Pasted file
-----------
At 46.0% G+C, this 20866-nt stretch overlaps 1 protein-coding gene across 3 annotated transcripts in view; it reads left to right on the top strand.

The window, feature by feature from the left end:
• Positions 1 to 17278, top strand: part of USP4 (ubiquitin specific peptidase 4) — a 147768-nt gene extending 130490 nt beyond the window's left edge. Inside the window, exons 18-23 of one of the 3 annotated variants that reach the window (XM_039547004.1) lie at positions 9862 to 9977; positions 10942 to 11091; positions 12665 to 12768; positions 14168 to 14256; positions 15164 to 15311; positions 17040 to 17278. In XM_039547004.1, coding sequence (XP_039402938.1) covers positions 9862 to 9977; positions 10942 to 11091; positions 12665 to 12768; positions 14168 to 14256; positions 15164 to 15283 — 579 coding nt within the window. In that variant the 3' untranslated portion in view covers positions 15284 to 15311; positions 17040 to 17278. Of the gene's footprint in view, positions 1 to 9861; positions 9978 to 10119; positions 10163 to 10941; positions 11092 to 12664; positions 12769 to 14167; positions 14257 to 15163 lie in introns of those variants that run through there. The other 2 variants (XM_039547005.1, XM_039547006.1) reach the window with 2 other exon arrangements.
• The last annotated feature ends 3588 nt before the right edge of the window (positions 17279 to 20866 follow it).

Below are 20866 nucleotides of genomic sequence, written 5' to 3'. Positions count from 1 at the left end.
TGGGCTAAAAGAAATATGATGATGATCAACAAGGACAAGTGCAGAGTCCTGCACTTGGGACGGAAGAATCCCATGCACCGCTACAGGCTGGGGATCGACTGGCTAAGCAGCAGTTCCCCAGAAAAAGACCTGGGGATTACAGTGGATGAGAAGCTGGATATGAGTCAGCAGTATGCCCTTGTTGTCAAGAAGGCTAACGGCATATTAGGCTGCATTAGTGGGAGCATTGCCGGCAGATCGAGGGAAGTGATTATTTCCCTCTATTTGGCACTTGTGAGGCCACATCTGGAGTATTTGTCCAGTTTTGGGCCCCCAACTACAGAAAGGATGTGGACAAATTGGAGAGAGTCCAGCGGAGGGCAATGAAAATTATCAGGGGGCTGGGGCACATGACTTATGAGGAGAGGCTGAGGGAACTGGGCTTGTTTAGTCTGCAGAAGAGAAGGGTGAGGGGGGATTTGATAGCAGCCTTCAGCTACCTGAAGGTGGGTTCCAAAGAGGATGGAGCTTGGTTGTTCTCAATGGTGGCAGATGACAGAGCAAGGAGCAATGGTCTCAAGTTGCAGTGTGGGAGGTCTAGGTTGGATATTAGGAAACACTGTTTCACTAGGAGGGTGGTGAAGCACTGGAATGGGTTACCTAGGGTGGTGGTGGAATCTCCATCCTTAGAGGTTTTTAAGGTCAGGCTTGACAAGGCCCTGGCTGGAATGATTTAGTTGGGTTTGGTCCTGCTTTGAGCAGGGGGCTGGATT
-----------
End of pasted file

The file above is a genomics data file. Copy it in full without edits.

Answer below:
At 46.0% G+C, this 20866-nt stretch overlaps 1 protein-coding gene across 3 annotated transcripts in view; it reads left to right on the top strand.

The window, feature by feature from the left end:
• Positions 1 to 17278, top strand: part of USP4 (ubiquitin specific peptidase 4) — a 147768-nt gene extending 130490 nt beyond the window's left edge. Inside the window, exons 18-23 of one of the 3 annotated variants that reach the window (XM_039547004.1) lie at positions 9862 to 9977; positions 10942 to 11091; positions 12665 to 12768; positions 14168 to 14256; positions 15164 to 15311; positions 17040 to 17278. In XM_039547004.1, coding sequence (XP_039402938.1) covers positions 9862 to 9977; positions 10942 to 11091; positions 12665 to 12768; positions 14168 to 14256; positions 15164 to 15283 — 579 coding nt within the window. In that variant the 3' untranslated portion in view covers positions 15284 to 15311; positions 17040 to 17278. Of the gene's footprint in view, positions 1 to 9861; positions 9978 to 10119; positions 10163 to 10941; positions 11092 to 12664; positions 12769 to 14167; positions 14257 to 15163 lie in introns of those variants that run through there. The other 2 variants (XM_039547005.1, XM_039547006.1) reach the window with 2 other exon arrangements.
• The last annotated feature ends 3588 nt before the right edge of the window (positions 17279 to 20866 follow it).

Below are 20866 nucleotides of genomic sequence, written 5' to 3'. Positions count from 1 at the left end.
TGGGCTAAAAGAAATATGATGATGATCAACAAGGACAAGTGCAGAGTCCTGCACTTGGGACGGAAGAATCCCATGCACCGCTACAGGCTGGGGATCGACTGGCTAAGCAGCAGTTCCCCAGAAAAAGACCTGGGGATTACAGTGGATGAGAAGCTGGATATGAGTCAGCAGTATGCCCTTGTTGTCAAGAAGGCTAACGGCATATTAGGCTGCATTAGTGGGAGCATTGCCGGCAGATCGAGGGAAGTGATTATTTCCCTCTATTTGGCACTTGTGAGGCCACATCTGGAGTATTTGTCCAGTTTTGGGCCCCCAACTACAGAAAGGATGTGGACAAATTGGAGAGAGTCCAGCGGAGGGCAATGAAAATTATCAGGGGGCTGGGGCACATGACTTATGAGGAGAGGCTGAGGGAACTGGGCTTGTTTAGTCTGCAGAAGAGAAGGGTGAGGGGGGATTTGATAGCAGCCTTCAGCTACCTGAAGGTGGGTTCCAAAGAGGATGGAGCTTGGTTGTTCTCAATGGTGGCAGATGACAGAGCAAGGAGCAATGGTCTCAAGTTGCAGTGTGGGAGGTCTAGGTTGGATATTAGGAAACACTGTTTCACTAGGAGGGTGGTGAAGCACTGGAATGGGTTACCTAGGGTGGTGGTGGAATCTCCATCCTTAGAGGTTTTTAAGGTCAGGCTTGACAAGGCCCTGGCTGGAATGATTTAGTTGGGTTTGGTCCTGCTTTGAGCAGGGGGCTGGATT